Exploring the Correlation of Ischemia-Modified Albumin, Lipid Profile, and Blood Pressure with Obesity Severity in COPD Patients: A Cross-Sectional Study at LUMHS Jamshoro


  • Dr Rabia Uqaili Lecturer Physiology Jinnah Sindh Medical University (JSMU) Karachi, Sindh-Pakistan
  • Prof Salma Farrukh Memon Professor of Physiology Liaquat Universtiy of Medical and health Sciences, Jamshoro, Sindh-Pakistan
  • Dr Arsalan Ahmed Uqaili Assistant Professor Department of Physiology, Liaquat University of Medical and Health Sciences, Jamshoro Sindh-Pakistan
  • Dr Padma Rathore Assistant Professor, Physiology deptt SMC; JSMU
  • Dr Noor un Nina Assistant Professor , incharge Physilology department M.Phil in Physiology Jinnah Sindh Medical University Karachi
  • Dr Shakil Ahmed Shaikh Assistant Professor , Suleman Roshan Medical college Tando Adam, Sindh-Pakistan


Ischemia Modified Albumin, Increased BP, Lipid Profile, Obesity, Predictive Marker, COPD


Objectives: This study aimed to examine the associations between ischemia-modified albumin (IMA), lipid profile, blood pressure, and obesity severity in Chronic Obstructive Pulmonary Disease (COPD) patients.

Methodology: Conducted at the Physiology Department of Liaquat University of Medical and Health Sciences (LUMHS), Jamshoro, this cross-sectional study involved 200 obese COPD patients, with an equal distribution of males and females. Following ethical approval from the ERC LUMHS, participants underwent physical examinations and provided blood samples for analysis of IMA and lipid profiles using an ELISA-based microplate assay kit. The study classified obesity into Class I, II, and III, and data were analyzed using SPSS version 23.0.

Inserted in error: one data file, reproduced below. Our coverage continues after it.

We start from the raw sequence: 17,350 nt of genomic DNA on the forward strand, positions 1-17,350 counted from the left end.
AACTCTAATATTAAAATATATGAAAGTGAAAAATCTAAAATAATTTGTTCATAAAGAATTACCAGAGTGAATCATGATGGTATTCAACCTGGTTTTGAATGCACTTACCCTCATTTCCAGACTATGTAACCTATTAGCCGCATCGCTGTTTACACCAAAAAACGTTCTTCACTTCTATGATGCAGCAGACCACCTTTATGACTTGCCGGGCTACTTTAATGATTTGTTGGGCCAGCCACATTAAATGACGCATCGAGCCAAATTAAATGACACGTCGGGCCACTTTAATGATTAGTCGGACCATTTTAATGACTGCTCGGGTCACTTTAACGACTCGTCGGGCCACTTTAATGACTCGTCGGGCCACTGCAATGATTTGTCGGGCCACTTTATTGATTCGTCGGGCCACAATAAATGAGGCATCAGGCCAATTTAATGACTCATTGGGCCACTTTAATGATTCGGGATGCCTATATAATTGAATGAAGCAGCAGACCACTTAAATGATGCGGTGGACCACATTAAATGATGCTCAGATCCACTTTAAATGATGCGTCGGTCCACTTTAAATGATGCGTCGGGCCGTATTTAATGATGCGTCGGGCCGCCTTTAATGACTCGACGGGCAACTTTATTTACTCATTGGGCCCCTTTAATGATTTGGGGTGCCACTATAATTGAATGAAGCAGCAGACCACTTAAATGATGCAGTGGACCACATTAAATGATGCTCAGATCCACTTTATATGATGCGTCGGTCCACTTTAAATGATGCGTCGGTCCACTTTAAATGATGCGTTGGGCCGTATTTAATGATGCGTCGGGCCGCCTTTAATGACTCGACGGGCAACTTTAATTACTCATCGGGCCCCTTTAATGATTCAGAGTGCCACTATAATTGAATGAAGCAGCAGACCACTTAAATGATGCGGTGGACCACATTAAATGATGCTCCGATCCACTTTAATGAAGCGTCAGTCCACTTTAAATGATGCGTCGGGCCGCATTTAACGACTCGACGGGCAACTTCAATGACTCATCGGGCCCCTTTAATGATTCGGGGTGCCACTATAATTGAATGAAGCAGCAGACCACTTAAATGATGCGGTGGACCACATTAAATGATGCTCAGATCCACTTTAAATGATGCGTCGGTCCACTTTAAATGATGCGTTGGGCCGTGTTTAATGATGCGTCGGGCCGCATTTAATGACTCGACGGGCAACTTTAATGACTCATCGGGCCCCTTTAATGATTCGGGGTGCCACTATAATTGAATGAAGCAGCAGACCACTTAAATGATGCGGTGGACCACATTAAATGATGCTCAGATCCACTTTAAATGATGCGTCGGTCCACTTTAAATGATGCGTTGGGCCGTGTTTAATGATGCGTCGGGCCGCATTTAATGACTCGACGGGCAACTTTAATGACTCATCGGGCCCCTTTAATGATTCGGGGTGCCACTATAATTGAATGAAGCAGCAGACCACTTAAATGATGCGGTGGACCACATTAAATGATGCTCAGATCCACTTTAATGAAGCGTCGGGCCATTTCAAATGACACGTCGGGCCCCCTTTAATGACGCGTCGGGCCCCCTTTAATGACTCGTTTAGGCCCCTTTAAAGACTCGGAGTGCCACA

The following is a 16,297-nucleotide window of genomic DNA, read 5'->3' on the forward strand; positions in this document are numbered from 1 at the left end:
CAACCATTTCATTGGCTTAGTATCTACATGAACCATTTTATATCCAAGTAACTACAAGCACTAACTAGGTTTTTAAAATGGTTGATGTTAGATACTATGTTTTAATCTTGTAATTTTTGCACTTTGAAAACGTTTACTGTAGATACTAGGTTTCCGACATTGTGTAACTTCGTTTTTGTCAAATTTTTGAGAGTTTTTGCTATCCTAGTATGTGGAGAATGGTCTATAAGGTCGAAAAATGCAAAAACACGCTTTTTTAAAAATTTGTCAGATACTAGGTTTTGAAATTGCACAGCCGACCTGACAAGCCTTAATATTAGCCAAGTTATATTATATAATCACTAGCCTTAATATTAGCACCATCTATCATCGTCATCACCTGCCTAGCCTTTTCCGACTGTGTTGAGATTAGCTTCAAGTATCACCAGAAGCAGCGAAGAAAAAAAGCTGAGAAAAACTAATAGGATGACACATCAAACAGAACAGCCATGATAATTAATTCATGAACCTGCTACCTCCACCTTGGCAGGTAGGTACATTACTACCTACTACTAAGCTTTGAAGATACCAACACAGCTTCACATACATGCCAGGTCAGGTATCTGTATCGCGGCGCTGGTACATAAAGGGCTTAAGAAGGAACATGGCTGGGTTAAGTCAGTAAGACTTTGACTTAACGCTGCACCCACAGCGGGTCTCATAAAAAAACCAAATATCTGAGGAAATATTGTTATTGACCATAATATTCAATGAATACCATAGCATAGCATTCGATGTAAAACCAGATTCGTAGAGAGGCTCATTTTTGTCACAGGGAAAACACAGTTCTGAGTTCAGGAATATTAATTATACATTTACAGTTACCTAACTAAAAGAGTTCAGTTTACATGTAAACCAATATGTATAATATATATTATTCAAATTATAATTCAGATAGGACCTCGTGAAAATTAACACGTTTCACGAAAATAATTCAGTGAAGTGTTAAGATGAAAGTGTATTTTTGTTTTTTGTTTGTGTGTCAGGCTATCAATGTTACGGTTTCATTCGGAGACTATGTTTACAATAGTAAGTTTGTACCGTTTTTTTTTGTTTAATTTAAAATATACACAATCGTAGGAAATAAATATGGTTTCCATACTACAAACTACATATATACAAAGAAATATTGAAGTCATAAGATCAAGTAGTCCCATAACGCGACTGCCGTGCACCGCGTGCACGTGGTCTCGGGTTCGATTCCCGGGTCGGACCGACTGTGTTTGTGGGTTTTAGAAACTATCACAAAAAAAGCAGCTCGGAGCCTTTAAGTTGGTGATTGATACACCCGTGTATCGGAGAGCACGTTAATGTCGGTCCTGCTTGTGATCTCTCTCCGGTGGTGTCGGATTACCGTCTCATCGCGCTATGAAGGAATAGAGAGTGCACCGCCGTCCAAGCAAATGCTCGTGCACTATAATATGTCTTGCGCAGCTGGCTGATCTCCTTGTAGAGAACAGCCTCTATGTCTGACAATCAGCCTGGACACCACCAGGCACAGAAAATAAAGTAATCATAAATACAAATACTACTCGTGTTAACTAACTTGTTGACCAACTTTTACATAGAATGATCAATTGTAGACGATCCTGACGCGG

Results: The distribution of obesity among participants was 59.0% in Class I, 21.0% in Class II, and 20.0% in Class III. Mean IMA levels increased with obesity severity, showing significant variations across classes (p<0.05). HDL levels decreased with increasing obesity, but without statistical significance (p>0.05). Significant variations were observed in LDL levels, peaking in Class II. No significant differences were found in triglyceride (TAG) and cholesterol levels across obesity classes. Additionally, diastolic BP, HDL, LDL, TAG, cholesterol, and BMI showed significant variations with IMA status, but systolic BP did not (p=0.15). There were negative correlations between HDL and IMA levels, and positive correlations of BMI, diastolic BP, LDL, TAG, and cholesterol with IMA levels.

Conclusion: A significant correlation was observed between ischemia-modified albumin levels and the severity of obesity, lipid profiles and diastolic blood pressure among patients with chronic obstructive pulmonary disease. Monitoring IMA levels may be essential for assessing and managing cardiovascular risks in obese COPD patients, according to these findings.